People have knowledge stored in their memory. Without that knowledge, intelligent decision making would be impossible. Thus, intelligence draws, in great part, from stored knowledge. 

In the same way, machine intelligence also draws from stored knowledge. Thus, knowledge systems are fundamental to AI.

How do we store knowledge in a machine such that it can be used for intelligent decision making? That’s what we explore in this post. 

Let’s begin. 


How do we know whether a method of reasoning is valid? Consider the following example:

1. Only if you fail, can you succeed.
2. You have succeeded. 
3. Thus, you must have failed. 

Is this reasoning valid? Yes, it is. Think about it. If 1 and 2 are true, then 3 has to be true. 3 cannot ever be false if 1 and 2 are both true. 

Now, let’s consider another example:

  1. If you cry, you will be sad. 
  2. You did not cry.
  3. Thus, you are not sad.

Is this reasoning valid?

  1. Say that crying does lead to sadness (so 1 is true).
  2. And you did not cry (so 2 is also true).
  3. But does this always mean that you are not sad? No, it doesn’t. You can still be sad for some other reason – such as a failed exam (so 3 can be false even though 1 and 2 are both true).

Thus this example is a case of invalid reasoning. 

You can make it a case of valid reasoning by making one small change:

  1. Only if you cry, you will be sad (instead of “If you cry, you will be sad”)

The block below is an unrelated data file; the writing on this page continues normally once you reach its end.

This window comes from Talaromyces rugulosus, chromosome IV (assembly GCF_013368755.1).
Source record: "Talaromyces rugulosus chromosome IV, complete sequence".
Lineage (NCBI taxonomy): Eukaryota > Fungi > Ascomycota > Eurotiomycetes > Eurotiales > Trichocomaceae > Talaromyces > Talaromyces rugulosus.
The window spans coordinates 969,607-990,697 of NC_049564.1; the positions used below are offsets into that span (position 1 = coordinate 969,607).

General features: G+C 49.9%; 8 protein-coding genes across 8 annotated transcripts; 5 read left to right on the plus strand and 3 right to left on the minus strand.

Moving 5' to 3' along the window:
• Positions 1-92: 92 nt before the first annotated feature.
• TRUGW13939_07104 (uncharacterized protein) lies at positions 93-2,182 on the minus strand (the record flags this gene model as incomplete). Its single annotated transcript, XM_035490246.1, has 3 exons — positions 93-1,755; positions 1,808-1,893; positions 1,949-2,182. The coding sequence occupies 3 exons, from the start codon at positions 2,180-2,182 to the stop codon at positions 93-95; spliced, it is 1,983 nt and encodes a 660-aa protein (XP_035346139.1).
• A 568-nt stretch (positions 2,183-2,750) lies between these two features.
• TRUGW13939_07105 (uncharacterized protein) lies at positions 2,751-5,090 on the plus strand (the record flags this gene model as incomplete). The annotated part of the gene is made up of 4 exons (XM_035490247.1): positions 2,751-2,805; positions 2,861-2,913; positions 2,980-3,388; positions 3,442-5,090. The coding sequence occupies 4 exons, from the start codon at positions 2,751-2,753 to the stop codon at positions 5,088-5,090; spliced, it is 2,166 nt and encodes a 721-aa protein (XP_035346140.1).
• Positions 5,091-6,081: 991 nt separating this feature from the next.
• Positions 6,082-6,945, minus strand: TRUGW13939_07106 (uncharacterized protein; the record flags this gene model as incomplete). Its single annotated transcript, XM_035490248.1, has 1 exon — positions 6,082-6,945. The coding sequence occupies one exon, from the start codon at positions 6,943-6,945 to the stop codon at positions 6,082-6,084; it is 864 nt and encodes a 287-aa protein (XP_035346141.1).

2. You did not cry. 
  3. Thus, you are not sad. 

With this change, the implication is that crying is the only way to be sad. There is no other way to be sad. Thus if 1 and 2 are true, then 3 has to be true.

In general, validity of reasoning is judged by the certainty of a conclusion if the statements supporting the conclusion are all true. 

As far as a machine is concerned, valid reasoning is what determines intelligence. If the machine uses invalid reasoning, then it is not very intelligent. 


Due to the method used to determine valid or invalid reasoning, knowledge used for intelligent machines must be made of statements that have a truth value (true (1) or false (0)). Without truth values, we cannot determine whether the reasoning is valid or invalid. Thus, we cannot determine whether the machine is intelligent or unintelligent. 


A proposition is a statement that must be either true or false. In other words, it is a statement that has a truth value. 

“I have green skin” is a proposition with truth value = false, unless you are Gamora or The Hulk. 

“I see a mountain” is a proposition with truth value = true, if there really is a mountain, and truth value = false, if there isn’t one. 

“Where are you from?” is not a proposition at all. It has no truth value. It is a question. 

In AI, knowledge systems are always composed of propositions. 


In this post, which is the first part of the knowledge systems series, we went over several fundamental concepts.

We began by stating that there can be no intelligence without knowledge. Then, we saw that a machine’s ability to intelligently use knowledge can be judged by its use of valid or invalid reasoning. Lastly, we covered the term proposition. 

Propositions, although vital to any knowledge system, are not the all of it. There are other concepts that are equally important. Slowly, as we go through the series, we will understand more and more about how machines currently implement intelligent reasoning based on knowledge systems.